Americans today get an average of 6.5 hours of sleep a night, which is much less than the recommended 8 hours. While many of us experience exhaustion due to a lack of sleep, some Americans have no control over their fatigue. In fact, they feel pure exhaustion for months on end - imagine that!
For nearly 2.5 million Americans, dealing with Chronic Fatigue Syndrome (CFS) is a daily reality. Unfortunately, the causes of the syndrome have been debated, and treatments for affected individuals are scarce. But could a new study on daily coenzyme Q10 (CoQ10) supplementation be the key to improving symptoms?
CoQ10 is an antioxidant that influences the production of ATP, an energy currency in the body. While our bodies manufacture most of the CoQ10 we need, various studies have found that people with CFS have remarkably low levels of it. In that, a recent study proposed that low CoQ10 levels could be causing fatigue in people with CFS by keeping their bodies from producing enough ATP.
Over a period of 12 weeks, researchers studied two separate groups of individuals - both male and female participants who were diagnosed with CFS. The first group was given 150 mg of ubiquinol, the most common form of CoQ10 in the body, with a meal once a day for 8 weeks. The second group of participants were randomized and given either 150 mgs of ubiquinol or a placebo daily with a meal for 12 weeks.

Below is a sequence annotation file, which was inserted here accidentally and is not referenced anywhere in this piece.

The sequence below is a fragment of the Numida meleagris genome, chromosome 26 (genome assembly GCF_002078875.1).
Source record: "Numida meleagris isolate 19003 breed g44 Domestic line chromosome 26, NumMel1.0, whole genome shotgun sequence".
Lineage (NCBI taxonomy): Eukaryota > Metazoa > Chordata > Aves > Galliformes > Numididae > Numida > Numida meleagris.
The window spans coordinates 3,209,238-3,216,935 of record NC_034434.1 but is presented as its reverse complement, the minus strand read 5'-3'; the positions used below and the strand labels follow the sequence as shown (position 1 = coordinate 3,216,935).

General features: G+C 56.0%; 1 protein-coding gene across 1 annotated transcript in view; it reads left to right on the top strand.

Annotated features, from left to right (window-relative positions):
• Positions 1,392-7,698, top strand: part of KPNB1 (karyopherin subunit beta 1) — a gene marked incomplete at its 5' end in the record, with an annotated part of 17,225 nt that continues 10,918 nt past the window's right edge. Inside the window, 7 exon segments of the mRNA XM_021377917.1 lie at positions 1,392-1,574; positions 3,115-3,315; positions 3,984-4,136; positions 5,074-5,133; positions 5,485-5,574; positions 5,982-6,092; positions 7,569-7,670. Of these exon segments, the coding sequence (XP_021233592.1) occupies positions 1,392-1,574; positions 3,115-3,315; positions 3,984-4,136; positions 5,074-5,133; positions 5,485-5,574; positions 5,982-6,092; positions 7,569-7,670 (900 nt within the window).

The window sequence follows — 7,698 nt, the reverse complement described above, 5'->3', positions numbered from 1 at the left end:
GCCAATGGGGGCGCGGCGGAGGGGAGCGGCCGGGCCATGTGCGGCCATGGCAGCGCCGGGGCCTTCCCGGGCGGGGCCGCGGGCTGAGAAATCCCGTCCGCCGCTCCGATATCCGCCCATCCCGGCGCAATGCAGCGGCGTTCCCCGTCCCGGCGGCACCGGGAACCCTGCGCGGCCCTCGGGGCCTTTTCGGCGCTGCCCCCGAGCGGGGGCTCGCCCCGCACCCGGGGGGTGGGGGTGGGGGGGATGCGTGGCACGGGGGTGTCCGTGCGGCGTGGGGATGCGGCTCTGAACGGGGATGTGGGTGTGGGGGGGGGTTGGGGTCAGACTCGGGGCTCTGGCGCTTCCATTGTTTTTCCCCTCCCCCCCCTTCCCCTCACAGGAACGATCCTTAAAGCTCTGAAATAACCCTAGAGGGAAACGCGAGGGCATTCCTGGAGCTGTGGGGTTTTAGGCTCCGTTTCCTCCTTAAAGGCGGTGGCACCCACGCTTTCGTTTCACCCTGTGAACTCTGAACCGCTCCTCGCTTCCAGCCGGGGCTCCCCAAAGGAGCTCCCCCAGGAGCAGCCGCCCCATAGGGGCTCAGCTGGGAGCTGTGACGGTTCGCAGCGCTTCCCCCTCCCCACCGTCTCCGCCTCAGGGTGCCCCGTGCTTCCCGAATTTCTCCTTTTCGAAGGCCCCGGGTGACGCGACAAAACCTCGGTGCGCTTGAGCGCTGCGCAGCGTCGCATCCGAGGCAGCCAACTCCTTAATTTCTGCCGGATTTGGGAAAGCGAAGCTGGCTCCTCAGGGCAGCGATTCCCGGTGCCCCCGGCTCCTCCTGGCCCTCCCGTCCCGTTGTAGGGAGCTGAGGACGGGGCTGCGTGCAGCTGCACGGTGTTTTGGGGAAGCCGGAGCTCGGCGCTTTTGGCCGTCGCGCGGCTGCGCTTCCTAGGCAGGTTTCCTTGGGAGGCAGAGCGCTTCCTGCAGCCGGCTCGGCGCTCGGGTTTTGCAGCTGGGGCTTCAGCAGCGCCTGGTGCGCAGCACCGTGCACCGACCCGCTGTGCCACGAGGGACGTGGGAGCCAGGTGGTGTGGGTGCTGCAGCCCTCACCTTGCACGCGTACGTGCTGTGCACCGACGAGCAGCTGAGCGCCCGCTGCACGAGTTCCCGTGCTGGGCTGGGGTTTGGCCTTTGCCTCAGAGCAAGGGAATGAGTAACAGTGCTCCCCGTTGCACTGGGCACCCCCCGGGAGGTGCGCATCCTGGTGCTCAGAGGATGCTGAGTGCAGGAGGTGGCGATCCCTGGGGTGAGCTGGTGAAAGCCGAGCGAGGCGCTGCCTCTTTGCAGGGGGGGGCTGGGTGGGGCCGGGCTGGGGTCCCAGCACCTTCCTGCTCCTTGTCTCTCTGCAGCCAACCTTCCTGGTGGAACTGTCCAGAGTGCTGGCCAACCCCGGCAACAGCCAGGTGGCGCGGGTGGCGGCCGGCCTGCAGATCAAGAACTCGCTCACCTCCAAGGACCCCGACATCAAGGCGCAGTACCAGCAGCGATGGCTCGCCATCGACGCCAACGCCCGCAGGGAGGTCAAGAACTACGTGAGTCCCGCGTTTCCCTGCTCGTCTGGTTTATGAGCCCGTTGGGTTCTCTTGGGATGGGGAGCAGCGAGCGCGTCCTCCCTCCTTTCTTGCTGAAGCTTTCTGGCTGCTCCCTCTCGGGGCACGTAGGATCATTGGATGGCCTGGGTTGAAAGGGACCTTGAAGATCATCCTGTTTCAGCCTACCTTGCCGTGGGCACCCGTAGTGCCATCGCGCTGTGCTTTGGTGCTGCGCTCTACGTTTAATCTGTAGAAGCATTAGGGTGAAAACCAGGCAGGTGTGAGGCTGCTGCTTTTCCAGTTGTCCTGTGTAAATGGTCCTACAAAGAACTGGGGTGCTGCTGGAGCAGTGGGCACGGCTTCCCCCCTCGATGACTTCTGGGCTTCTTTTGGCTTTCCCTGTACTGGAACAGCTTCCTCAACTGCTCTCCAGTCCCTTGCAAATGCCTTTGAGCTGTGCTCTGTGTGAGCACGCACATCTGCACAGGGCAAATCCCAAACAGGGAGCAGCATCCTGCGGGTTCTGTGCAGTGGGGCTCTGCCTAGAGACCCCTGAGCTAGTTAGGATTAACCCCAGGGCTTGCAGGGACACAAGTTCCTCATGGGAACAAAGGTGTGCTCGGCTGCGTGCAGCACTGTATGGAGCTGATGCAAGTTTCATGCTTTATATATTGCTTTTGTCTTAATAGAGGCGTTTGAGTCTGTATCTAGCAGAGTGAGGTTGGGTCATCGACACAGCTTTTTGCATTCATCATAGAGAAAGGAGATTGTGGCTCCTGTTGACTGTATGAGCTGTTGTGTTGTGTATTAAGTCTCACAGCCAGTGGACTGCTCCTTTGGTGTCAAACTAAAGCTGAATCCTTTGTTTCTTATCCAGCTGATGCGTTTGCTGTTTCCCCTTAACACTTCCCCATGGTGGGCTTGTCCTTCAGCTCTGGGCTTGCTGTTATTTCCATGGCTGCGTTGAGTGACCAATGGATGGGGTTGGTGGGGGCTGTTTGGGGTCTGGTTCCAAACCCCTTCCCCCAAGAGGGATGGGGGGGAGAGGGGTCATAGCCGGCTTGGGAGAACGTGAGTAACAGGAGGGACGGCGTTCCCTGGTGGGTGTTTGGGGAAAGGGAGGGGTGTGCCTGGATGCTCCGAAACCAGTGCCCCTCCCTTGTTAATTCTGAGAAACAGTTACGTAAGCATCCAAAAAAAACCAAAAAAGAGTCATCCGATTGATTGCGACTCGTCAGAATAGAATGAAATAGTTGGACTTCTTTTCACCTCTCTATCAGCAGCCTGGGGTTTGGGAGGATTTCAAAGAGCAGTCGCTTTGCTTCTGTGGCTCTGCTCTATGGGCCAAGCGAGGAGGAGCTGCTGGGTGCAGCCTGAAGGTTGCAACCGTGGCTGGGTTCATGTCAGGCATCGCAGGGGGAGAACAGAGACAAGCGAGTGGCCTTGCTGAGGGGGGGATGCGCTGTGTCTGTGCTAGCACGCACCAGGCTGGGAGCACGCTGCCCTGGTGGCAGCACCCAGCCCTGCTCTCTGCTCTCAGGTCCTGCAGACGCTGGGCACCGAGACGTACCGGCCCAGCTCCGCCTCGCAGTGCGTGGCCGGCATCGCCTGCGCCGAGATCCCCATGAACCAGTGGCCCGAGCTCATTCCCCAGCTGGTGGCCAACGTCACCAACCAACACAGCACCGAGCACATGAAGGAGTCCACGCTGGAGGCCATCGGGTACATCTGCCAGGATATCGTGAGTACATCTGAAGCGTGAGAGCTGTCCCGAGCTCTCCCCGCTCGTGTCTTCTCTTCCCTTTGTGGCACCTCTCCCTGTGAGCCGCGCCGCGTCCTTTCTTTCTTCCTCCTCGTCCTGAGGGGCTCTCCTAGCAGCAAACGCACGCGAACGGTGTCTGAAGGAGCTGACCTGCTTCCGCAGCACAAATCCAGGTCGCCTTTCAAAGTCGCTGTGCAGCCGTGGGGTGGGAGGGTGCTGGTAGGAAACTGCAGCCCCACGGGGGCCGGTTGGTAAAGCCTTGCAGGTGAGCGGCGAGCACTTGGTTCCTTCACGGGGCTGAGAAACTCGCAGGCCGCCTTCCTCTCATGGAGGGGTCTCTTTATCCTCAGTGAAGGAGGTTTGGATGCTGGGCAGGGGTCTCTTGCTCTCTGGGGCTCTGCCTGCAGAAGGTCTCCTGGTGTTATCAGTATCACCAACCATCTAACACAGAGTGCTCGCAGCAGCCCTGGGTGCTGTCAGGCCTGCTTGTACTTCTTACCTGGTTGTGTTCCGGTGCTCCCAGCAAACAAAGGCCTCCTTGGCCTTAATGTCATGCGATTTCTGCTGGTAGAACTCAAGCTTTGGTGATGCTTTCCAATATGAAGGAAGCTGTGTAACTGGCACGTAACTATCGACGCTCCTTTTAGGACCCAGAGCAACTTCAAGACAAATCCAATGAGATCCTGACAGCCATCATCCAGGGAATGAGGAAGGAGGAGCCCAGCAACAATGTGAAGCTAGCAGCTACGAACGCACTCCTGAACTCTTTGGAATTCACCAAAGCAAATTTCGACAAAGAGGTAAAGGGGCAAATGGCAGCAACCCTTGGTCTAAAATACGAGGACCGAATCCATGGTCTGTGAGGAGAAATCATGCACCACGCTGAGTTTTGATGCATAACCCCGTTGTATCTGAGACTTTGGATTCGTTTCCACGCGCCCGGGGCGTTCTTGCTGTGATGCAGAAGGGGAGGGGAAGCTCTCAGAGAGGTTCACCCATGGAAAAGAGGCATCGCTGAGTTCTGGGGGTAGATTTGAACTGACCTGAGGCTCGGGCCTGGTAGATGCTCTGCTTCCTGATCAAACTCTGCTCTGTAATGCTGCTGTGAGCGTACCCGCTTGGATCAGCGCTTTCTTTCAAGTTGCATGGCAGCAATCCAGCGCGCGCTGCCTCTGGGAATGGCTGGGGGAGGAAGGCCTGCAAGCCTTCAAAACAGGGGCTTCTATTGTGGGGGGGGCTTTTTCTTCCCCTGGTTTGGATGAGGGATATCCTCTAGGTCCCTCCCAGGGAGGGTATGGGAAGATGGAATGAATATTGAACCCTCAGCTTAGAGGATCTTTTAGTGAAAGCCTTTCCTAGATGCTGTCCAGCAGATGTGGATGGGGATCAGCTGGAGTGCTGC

Researchers found that about 95% of participants had lower than average levels of ubiquinol to start. By supplementing their daily diet with ubiquinol, the participants had mild to moderate increases in total CoQ10 concentrations. In some participants, higher levels of CoQ10 in the body did seem to correlate with improvements in fatigue, depressive symptoms and even performance on arithmetic tasks. However, the overall results of the study were so inconsistent that they lack true credibility.
While both studies found associations between CFS symptom improvement and higher levels of circulating CoQ10, the relationship was mild to moderate. Overall, ubiquinol or CoQ10 can improve energy levels, but not significantly. Treatments like cognitive behavioral therapy and graded exercise therapy can show better results for symptom management with CFS.
It is also important to note that chronic fatigue is not the only symptom of CFS. Joint aches, impaired cognition, unrestful sleep, and muscle pain are also common symptoms. If you regularly experience one or more of these symptoms, we urge you to see your primary care doctor for a true diagnosis.